A brief mention in an Autodesk post suggests Formlabs is to integrate functionality within Fusion 360.
Autodesk’s Fusion 360 is a very popular tool or designing 3D printable objects. It’s available as a subscription, or at no cost for qualified individuals, which is why it’s frequently used in the maker community.
The typical workflow using Fusion 360, or other 3D CAD systems involves first designing your object, followed by exporting it as (usually) an STL file. This file then is imported into the slicing software associated with the specific 3D printer for job setup. The setup will include orienting the part, selecting materials, organizing support structures, and more. Finally, the object is 3D printed.
If that sounds like a lot of steps, you’d be correct.
But now it sounds like Formlabs wants to simplify this process by the inclusion of a a new “SLA Support” feature in Autodesk Fusion 360 that is said to be “coming soon”.
“Soon you’ll be able to easily define printing orientation, support structures, and print specs right within the Fusion 360 Additive space. Since your designs are parametric, any changes you make to you model will result in an update to all manufacturing models as well. Prints setups can be updated with a click of a button.”
It appears that you would set up virtually the entire 3D print job within Fusion 360, and then pass it through to the 3D printer. That takes out quite a few steps and should speed up workflow for those doing a lot of 3D printing.
This is quite interesting, as it isn’t just file shuffling behind the scenes. Fusion 360 is already a parametric 3D modeling tool, meaning you can numerically change a dimension and the entire 3D model reorganizes itself around that change. The new SLA Support feature seems to store versions of the “manufacturing model”, which would be “oriented and supported” designs, separate from the actual 3D model.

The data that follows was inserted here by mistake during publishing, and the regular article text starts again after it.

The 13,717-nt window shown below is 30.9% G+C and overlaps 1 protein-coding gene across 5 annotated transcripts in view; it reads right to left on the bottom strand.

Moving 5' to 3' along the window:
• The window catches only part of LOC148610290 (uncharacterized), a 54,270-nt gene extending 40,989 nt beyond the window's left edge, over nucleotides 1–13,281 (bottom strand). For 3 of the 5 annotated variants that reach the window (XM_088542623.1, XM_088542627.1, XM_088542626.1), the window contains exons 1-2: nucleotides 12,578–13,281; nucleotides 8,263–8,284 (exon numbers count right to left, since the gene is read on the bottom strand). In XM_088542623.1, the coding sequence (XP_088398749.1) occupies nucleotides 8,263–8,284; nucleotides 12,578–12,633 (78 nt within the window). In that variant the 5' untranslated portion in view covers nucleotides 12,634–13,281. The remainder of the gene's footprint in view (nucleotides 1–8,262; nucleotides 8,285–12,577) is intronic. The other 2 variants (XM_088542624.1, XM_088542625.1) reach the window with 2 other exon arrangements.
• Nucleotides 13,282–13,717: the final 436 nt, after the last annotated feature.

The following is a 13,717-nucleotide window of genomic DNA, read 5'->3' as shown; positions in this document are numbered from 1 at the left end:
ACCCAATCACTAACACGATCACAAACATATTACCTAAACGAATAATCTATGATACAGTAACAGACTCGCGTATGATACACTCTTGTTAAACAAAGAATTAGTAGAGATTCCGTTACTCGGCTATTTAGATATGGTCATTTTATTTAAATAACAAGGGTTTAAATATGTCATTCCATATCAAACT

As someone that’s used SLA 3D printing and Autodesk Fusion 360, this feature could be of significant value.
That’s because support structures are the single most complex aspect of 3D printing with resin equipment. You want to minimize them to save on material and particularly post-processing cleanup, but at the same time you want to maximize them to ensure the 3D print has no stray overhangs, nor too much weight to slump and distort the geometry.
The result is that resin 3D printer operators tend to spend most of the prep time fiddling with support structures to get them “just right”.
Formlabs job preparation software, PreForm, does an admirable job generating support structures automatically, but there are always improvements possible, particularly on complex designs.
With the new Fusion 360 feature, it will be possible to experiment with support structure design in a much more controlled manner due to the versioning capability. Operators could perform “A-B” testing on support designs to determine which is most appropriate and effective.
Autodesk doesn’t say exactly when this feature is to be released, other than “coming soon”. Given that Autodesk tends to update Fusion 360 on a monthly basis, it might not be too long before we see Formlabs support appear.
Finally, I’m wondering what other 3D printer arrangements Autodesk might be working to incorporate into Fusion 360.